Hot Weather, Scorching Notes

July 01, 2018
by Mark David Siegel

Hi everyone, 

The academic year is getting off to a hot start.  I’ve been especially impressed by some exquisitely crafted admission notes written by the interns (i.e., the interns are on fire!).  I know from experience, however, that if we’re not mindful, good habits can erode with time, so let’s pause to highlight some best practices:  

  1. Chief Concerns should be written in full sentences that include age, gender (“man” or “woman,” not “male” or “female”), pertinent information (e.g., occupation, relevant illnesses) and the concern that brought the patient to medical attention.  One or two words, like “dyspnea” or “abdominal pain,” are insufficient.  Cramming irrelevant medical history into the Chief Concern is unnecessary and distracting.  Here’s an effective CC: “Ms. B is a 76-year-old retired woman with COPD, admitted with cough, sputum production, and shortness of breath.”
  2. Critical Care Chief Concerns are used in the ICU to highlight what makes the patient critically ill.  Separate Chief concerns are unnecessary.  An example: “Ms. B is a 76-year-old retired woman with COPD, admitted to the MICU with cough, sputum production, shortness of breath and hypercapnia requiring noninvasive ventilation.”
  3. Histories of present illness should tell a story that includes a timeline and essential detail. Some good habits:
    1. Start with “The patient was in her usual state of health until...”  If the patient is otherwise healthy, say “she was in her usual state of good health.” If she has a relevant underlying illness (e.g., well-controlled lupus), include that.
    2. Use time measures referring to the day of admission. For example, “The patient was in her usual state of good health until 2 days before admission when she developed rigors, fever, cough, and right-sided pleuritic chest pain. She took ibuprofen without relief. The symptoms persisted until the morning of admission when she became short of breath with minimal exertion and presented to the ER for evaluation.”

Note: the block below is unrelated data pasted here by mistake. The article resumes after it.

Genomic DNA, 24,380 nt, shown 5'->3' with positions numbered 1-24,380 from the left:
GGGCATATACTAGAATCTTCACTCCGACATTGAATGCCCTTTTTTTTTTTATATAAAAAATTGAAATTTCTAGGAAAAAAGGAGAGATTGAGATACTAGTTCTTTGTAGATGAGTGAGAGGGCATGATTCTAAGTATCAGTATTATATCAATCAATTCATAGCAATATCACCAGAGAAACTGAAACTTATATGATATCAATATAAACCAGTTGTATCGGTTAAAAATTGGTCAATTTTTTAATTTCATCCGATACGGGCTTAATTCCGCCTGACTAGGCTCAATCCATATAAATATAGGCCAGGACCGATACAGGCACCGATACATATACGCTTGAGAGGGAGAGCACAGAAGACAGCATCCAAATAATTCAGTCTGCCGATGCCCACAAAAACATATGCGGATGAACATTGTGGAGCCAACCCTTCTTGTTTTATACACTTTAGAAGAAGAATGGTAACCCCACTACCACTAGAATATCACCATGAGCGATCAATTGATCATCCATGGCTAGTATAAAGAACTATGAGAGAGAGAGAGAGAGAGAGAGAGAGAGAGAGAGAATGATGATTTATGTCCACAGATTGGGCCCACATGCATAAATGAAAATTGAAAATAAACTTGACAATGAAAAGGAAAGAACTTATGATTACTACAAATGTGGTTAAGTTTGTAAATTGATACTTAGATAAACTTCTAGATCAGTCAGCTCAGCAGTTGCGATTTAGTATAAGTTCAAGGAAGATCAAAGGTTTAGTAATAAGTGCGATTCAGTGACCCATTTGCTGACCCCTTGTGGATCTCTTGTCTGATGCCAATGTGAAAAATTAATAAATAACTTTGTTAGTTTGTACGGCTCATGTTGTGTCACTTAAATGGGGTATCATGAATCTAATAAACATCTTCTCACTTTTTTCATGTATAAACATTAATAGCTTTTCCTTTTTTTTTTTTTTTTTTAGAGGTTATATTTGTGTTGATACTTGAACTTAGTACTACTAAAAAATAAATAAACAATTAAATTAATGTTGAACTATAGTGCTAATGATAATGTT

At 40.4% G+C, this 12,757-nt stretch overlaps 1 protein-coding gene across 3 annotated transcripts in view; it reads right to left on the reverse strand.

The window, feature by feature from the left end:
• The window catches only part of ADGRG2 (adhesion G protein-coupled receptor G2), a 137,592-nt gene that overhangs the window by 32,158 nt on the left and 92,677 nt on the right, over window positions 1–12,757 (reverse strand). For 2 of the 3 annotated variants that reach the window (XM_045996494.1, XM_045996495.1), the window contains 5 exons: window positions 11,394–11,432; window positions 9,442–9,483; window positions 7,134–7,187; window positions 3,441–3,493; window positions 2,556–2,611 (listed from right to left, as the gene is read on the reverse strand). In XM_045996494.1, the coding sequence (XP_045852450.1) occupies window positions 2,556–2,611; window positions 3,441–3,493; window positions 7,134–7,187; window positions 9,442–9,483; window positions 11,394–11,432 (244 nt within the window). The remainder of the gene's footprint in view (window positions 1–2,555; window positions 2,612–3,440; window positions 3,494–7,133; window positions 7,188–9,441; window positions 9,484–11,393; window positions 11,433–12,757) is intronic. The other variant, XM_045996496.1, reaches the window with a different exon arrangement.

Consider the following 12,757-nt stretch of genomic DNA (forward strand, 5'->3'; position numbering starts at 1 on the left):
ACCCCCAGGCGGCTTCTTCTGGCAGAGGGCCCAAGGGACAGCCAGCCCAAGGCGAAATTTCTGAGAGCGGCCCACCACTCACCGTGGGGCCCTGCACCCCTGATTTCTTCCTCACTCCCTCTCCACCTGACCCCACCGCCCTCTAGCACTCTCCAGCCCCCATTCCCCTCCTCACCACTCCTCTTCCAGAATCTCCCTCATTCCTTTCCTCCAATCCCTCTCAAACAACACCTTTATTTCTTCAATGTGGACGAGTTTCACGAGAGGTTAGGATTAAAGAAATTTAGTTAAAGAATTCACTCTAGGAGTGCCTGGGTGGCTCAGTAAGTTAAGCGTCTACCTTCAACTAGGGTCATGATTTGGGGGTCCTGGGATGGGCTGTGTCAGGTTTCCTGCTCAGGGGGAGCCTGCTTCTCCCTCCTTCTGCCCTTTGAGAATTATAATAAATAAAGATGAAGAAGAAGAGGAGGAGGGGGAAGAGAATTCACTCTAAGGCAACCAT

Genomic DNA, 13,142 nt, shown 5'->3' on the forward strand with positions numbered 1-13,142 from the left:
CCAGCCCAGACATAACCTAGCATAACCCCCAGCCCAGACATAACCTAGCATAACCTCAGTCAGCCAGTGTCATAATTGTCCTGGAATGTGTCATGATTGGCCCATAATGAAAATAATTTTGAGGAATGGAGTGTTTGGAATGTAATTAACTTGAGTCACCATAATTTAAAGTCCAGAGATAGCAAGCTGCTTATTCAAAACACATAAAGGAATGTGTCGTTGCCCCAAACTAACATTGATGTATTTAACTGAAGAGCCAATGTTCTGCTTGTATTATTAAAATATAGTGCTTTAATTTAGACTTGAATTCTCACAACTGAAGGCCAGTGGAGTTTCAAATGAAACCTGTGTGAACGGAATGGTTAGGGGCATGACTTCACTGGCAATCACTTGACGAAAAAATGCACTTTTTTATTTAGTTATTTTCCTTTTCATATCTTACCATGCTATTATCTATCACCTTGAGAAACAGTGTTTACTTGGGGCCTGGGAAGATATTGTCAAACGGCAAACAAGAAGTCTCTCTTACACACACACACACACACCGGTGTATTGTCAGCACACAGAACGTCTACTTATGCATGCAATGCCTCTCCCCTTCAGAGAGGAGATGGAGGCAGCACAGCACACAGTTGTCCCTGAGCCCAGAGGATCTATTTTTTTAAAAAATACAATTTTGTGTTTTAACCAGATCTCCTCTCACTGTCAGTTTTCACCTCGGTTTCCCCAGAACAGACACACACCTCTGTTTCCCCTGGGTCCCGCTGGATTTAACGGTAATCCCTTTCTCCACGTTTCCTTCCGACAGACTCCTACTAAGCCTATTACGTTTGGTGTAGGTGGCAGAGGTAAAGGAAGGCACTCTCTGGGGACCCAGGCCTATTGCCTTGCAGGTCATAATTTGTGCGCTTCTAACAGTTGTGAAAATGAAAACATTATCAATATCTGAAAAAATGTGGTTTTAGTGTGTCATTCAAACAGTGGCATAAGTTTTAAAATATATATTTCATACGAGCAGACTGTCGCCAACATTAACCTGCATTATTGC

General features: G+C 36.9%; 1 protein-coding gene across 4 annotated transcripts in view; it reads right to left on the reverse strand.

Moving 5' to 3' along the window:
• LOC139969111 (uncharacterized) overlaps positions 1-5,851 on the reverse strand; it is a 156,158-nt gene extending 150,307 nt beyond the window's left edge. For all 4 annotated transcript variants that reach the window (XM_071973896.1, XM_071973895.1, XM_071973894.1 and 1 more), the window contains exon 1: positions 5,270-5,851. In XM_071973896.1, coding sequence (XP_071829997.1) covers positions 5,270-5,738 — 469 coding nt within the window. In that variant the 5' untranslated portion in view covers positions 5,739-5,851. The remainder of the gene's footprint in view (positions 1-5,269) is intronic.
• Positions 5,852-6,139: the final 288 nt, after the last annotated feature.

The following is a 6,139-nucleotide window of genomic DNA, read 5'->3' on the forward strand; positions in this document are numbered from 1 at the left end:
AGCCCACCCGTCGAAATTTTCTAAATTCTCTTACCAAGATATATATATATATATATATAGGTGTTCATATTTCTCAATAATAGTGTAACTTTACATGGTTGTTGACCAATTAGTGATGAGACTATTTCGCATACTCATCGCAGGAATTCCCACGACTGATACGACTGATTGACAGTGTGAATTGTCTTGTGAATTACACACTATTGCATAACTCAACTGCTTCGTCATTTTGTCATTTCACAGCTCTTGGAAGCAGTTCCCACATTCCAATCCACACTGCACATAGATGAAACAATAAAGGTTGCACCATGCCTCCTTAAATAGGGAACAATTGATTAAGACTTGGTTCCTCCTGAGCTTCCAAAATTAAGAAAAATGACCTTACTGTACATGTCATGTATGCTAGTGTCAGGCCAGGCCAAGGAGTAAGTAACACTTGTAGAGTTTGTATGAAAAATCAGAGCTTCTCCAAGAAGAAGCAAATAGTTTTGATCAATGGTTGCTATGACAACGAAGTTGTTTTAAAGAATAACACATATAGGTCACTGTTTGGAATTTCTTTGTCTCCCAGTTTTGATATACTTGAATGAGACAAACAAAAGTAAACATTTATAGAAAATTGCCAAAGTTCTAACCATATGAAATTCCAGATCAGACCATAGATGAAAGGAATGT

3. Don’t confuse pertinent positives and negatives with the review of systems.  Pertinent positives and negatives address findings relevant to the present illness.  For example, in this case, they include sputum production, hemoptysis, recent travel, exposures to sick people, etc.  In contrast, the Review of Systems is a general inventory that belongs after the family and social history.  For this patient, the ROS might include questions about eyesight, hearing, joint complaints, etc.
    4. End the HPI with the events culminating in the patient’s admission.  Emphasize the highlights while avoiding unnecessary detail like normal vital signs.  For example, “In the ED, the patient had a temperature of 103.5oF, an SpO2 of 87% on RA, crackles in the right lung, and a CXR showing a dense, RUL infiltrate. She was given supplemental oxygen, 1g of ceftriaxone IV, and admitted to Fitkin.”
  4. The Physical Exam should include pertinent positives and negatives just like the HPI.  For a patient with pneumonia, in addition to the findings you’d report for all patients, your should describe dentition (important if you’re considering anaerobic infections), adenopathy (if you’re considering chronic infections and malignancy), clubbing (suggesting chronic lung disease), and a thorough lung exam (presence or absence of respiratory distress, percussive dullness, asymmetric breath sounds, adventitial sounds such as crackles and wheezes, egophony, etc.).